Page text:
- - Wednesday, April 5, 2017

ANALYSIS/OPINION:

The new sheriff at the United Nations is stylish in heels but not so stylish in attitude, and the delegate lounges haven’t been the same since Nikki Haley arrived almost three months ago.

She’s blunt without being brash, not shy about giving the Russians the cold shoulder, nor making it clear that the United States stands with Israel, not with the wolves that look for opportunities to mock, belittle and scorn the Jewish state.

The previous administration seemed comfortable cozying up to the enemies of Israel, and timidly (some might say “cowardly”) abstaining from a U.N. Security Council vote condemning the Jewish state. Mrs. Haley calls that abstention “embarrassing” and “hurtful.” The chances of something like that happening now are likely small, indeed.

The new sheriff, as she calls herself, will get her first chance to demonstrate the new American resolve this month when the United States assumes the presidency of the Security Council on the monthly rotation. For the first time in recent memory the council will not focus on rants against Israel. Mrs. Haley told reporters that she will push instead for reforms of the U.N. peacekeeping missions with concern for human rights issues, which are not popular among delegates from nations with the worst records of abuses.

She promises that a debate will be about Iran’s support for terrorism, the war in Syria, outrages by Hamas and Hezbollah and other things that some nations just don’t want to talk about. “So much has been put forward against Israel,” she says, “and not enough has been put toward some of these other issues.” She expects howls and shrill cries of outrage from delegates deprived of the pleasure of the pile-on.

The ambassador does not have a reputation for the usual argle-bargle that comprises diplo-speak, for saying not much at great length that is the lingua franca at the U.N. Words translate to action only with resolve and determination, and the American Mission at the U.N. suddenly has a new reputation for both words and action.

Last month the United States demanded that a U.N. commission withdraw its report that described Israel as “an apartheid state.” The report was withdrawn and the executive secretary of the commission resigned, and the commission took down the report from its internet website.

Mrs. Haley replaces a very different American voice at the U.N. Samantha Power was popular with her Security Council colleagues, and why not? She was an academic comfortable with argle-bargle and familiar with slowing things down, and her outspoken foreign policy views meshed easily with what she heard in the delegate lounges.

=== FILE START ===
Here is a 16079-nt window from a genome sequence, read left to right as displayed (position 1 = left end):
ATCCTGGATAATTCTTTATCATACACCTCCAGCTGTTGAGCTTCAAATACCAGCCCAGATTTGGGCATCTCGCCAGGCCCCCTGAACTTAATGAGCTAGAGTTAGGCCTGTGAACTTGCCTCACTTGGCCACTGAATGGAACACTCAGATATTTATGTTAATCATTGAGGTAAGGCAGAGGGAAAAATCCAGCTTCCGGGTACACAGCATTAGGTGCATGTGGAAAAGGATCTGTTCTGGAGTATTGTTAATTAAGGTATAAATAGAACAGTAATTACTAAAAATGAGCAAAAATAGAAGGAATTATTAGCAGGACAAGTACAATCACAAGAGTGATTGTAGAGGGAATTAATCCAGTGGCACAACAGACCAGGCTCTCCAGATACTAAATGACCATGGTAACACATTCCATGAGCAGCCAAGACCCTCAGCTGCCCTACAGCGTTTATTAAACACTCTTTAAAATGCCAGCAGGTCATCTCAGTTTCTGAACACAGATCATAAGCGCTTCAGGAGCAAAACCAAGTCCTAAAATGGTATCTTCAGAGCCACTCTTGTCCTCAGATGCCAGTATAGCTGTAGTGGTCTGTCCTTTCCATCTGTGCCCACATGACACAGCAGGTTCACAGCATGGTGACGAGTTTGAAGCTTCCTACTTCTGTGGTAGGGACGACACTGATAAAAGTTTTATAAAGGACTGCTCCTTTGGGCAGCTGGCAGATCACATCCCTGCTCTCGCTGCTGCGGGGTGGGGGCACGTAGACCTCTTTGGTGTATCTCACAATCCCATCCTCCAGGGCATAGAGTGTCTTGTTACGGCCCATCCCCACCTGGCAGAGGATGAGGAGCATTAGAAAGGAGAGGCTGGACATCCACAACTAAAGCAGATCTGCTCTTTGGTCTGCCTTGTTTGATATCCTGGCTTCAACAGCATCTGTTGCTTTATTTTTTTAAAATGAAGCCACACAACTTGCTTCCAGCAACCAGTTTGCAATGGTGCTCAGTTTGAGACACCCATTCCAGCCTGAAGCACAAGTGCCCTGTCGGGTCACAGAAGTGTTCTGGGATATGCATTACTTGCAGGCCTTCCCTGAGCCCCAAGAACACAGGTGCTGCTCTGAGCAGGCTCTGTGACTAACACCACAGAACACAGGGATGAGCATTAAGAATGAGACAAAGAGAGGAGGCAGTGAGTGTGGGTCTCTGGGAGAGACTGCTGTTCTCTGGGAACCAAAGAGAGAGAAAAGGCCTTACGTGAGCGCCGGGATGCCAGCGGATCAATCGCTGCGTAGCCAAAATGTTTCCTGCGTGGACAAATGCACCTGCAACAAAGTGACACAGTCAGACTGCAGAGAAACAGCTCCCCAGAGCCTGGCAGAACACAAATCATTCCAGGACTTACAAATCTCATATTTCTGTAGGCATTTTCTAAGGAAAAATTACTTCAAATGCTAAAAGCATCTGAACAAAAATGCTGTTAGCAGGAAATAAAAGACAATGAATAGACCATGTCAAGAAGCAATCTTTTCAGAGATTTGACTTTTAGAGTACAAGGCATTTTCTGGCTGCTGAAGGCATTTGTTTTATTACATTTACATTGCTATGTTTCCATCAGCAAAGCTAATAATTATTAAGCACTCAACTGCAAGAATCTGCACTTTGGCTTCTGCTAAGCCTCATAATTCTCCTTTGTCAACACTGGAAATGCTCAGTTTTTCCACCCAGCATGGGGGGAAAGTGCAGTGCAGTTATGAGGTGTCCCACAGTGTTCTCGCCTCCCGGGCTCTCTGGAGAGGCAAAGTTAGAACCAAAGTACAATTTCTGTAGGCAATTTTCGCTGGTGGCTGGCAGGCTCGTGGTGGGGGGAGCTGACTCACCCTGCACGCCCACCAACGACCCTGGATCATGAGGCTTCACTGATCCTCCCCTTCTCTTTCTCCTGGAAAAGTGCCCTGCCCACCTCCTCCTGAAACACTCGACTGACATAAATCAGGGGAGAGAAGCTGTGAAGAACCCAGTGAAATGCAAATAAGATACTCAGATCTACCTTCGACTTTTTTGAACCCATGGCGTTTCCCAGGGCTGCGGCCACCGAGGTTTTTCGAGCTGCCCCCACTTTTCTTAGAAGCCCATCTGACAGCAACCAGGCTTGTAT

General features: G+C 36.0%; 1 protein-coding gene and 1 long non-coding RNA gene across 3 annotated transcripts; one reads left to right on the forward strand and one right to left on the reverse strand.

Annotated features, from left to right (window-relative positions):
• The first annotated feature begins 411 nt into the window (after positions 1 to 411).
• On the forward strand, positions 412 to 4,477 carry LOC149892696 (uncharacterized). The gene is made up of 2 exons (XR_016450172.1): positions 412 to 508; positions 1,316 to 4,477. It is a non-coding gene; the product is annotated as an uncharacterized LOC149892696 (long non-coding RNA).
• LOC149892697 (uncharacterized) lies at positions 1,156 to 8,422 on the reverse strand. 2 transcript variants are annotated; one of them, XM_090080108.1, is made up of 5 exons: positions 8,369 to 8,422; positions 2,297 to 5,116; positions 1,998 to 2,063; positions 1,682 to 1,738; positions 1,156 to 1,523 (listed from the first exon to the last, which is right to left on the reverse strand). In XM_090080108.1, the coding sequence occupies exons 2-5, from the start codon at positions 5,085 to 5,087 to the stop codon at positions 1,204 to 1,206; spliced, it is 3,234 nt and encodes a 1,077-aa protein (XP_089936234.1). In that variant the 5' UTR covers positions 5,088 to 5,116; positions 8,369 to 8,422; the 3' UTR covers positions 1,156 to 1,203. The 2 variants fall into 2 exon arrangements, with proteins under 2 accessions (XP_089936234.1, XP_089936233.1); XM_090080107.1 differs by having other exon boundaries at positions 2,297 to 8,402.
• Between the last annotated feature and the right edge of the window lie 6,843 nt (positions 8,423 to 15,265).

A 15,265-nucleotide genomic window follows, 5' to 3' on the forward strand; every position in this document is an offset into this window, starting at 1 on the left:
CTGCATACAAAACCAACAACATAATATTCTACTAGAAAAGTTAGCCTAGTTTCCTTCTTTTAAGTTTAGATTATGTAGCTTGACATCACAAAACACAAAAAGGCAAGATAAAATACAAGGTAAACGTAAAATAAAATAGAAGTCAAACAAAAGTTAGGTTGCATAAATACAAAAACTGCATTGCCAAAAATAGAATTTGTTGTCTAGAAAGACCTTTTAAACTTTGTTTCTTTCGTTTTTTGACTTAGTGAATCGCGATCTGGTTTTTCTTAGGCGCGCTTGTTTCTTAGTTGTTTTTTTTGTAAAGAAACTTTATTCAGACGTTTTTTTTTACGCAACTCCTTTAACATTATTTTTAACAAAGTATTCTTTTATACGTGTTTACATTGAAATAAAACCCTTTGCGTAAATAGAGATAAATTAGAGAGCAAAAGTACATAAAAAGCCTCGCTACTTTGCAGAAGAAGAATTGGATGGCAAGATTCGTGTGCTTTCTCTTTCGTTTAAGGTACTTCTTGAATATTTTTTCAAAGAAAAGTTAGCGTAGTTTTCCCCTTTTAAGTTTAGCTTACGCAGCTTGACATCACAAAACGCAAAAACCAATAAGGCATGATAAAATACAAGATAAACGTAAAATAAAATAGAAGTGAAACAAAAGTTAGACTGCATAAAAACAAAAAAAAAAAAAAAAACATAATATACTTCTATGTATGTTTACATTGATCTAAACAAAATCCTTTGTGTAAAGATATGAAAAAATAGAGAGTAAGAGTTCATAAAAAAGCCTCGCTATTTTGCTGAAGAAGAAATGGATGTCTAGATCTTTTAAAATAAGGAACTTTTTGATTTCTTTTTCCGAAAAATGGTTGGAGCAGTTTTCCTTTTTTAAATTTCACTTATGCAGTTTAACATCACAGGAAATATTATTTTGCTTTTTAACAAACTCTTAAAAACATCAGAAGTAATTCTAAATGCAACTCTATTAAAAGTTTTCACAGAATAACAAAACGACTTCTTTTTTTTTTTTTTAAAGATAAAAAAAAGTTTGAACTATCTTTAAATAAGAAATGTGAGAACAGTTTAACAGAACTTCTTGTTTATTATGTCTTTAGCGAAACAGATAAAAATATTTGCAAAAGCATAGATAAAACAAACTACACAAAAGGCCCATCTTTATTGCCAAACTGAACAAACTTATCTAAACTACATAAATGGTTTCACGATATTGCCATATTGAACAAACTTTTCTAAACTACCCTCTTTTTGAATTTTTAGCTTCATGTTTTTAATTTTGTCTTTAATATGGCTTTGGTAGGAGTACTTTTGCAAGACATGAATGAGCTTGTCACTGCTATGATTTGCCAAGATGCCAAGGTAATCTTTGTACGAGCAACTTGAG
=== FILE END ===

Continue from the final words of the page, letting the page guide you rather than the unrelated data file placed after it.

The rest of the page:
The new ambassador has Cabinet status, the first ambassador to have such status and the accompanying access to the president since Jeanne Kirkpatrick, who served in the Reagan administration.

Her tenure as a governor and experience with the retail politics of the South tempers her plain speech with a warmth that has endeared her already with many colleagues. When she speaks, it’s often not what her colleagues expect to hear from an American ambassador, but some of them find her candor refreshing.

Mrs. Haley, 45, is the daughter of Sikh parents, and the mother of two children. Her husband, Michael Haley, is a captain in the South Carolina National Guard. He served a tour in Afghanistan and returned to become the “First Gentleman of South Carolina,” so designated, when his wife was elected governor.

They were married in two ceremonies, one Sikh and the other Methodist. She has a gift for mocking politically correct attitudes, and describes herself as “South Carolina’s first minority governor and the first girl governor.” She relishes delivering the memorable one-liner. “I wear heels,” she famously said, “and it’s not for a fashion statement. It’s because if I see something wrong, we’re gonna kick ‘em every time.” In her first public appearance at the U.N., she warned those “who don’t have our backs, we’re taking names.”

She was a bit of a surprise choice to join the Trump administration. She warned Republicans during the campaign not to follow “the siren call of the angriest voices,” and the Donald tweeted in return that “the people of South Carolina are embarrassed by Nikki Haley!” (but with only one exclamation point).

No one in the administration has been as rough and tough on Russia. “Never trust the Russians,” she says. This independence is the mark of the woman. “The president has not once called me and said, ‘Don’t beat up on Russia.’ So I am beating up on Russia.”

The president has the independent voice he says he wants. The message may be that when you want the job done well, send a girl.

• Suzanne Fields is a columnist for The Washington Times and is nationally syndicated.

LOAD COMMENTS ()

 

Click to Read More

Click to Hide